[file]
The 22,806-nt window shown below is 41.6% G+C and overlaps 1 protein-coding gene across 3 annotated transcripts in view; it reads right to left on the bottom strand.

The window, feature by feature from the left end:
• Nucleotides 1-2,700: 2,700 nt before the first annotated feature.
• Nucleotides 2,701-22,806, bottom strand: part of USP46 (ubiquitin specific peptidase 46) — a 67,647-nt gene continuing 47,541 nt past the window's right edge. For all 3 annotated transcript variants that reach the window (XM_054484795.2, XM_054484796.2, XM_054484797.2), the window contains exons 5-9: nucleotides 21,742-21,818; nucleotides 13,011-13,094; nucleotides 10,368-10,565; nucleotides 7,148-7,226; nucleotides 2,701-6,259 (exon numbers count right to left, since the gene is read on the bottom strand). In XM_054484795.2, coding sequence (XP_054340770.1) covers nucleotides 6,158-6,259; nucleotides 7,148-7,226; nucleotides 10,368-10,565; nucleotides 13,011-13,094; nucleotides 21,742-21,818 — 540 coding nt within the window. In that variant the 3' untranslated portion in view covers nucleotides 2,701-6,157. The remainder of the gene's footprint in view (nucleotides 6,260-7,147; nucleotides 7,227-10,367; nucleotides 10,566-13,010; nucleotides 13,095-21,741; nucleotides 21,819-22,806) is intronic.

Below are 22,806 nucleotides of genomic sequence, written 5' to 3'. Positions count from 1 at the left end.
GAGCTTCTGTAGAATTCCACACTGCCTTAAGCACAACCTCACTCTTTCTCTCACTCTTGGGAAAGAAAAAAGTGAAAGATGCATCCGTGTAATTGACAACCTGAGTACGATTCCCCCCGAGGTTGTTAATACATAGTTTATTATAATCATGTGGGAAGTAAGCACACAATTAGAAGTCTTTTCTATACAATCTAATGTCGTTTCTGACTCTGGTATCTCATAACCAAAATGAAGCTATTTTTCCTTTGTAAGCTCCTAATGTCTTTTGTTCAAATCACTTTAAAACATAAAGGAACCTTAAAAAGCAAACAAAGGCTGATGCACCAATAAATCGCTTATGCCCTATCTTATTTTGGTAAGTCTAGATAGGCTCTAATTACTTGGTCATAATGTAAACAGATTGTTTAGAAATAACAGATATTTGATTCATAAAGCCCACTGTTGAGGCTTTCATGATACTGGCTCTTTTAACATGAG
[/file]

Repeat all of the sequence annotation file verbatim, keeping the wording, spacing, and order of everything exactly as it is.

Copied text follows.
The 22,806-nt window shown below is 41.6% G+C and overlaps 1 protein-coding gene across 3 annotated transcripts in view; it reads right to left on the bottom strand.

The window, feature by feature from the left end:
• Nucleotides 1-2,700: 2,700 nt before the first annotated feature.
• Nucleotides 2,701-22,806, bottom strand: part of USP46 (ubiquitin specific peptidase 46) — a 67,647-nt gene continuing 47,541 nt past the window's right edge. For all 3 annotated transcript variants that reach the window (XM_054484795.2, XM_054484796.2, XM_054484797.2), the window contains exons 5-9: nucleotides 21,742-21,818; nucleotides 13,011-13,094; nucleotides 10,368-10,565; nucleotides 7,148-7,226; nucleotides 2,701-6,259 (exon numbers count right to left, since the gene is read on the bottom strand). In XM_054484795.2, coding sequence (XP_054340770.1) covers nucleotides 6,158-6,259; nucleotides 7,148-7,226; nucleotides 10,368-10,565; nucleotides 13,011-13,094; nucleotides 21,742-21,818 — 540 coding nt within the window. In that variant the 3' untranslated portion in view covers nucleotides 2,701-6,157. The remainder of the gene's footprint in view (nucleotides 6,260-7,147; nucleotides 7,227-10,367; nucleotides 10,566-13,010; nucleotides 13,095-21,741; nucleotides 21,819-22,806) is intronic.

Below are 22,806 nucleotides of genomic sequence, written 5' to 3'. Positions count from 1 at the left end.
GAGCTTCTGTAGAATTCCACACTGCCTTAAGCACAACCTCACTCTTTCTCTCACTCTTGGGAAAGAAAAAAGTGAAAGATGCATCCGTGTAATTGACAACCTGAGTACGATTCCCCCCGAGGTTGTTAATACATAGTTTATTATAATCATGTGGGAAGTAAGCACACAATTAGAAGTCTTTTCTATACAATCTAATGTCGTTTCTGACTCTGGTATCTCATAACCAAAATGAAGCTATTTTTCCTTTGTAAGCTCCTAATGTCTTTTGTTCAAATCACTTTAAAACATAAAGGAACCTTAAAAAGCAAACAAAGGCTGATGCACCAATAAATCGCTTATGCCCTATCTTATTTTGGTAAGTCTAGATAGGCTCTAATTACTTGGTCATAATGTAAACAGATTGTTTAGAAATAACAGATATTTGATTCATAAAGCCCACTGTTGAGGCTTTCATGATACTGGCTCTTTTAACATGAG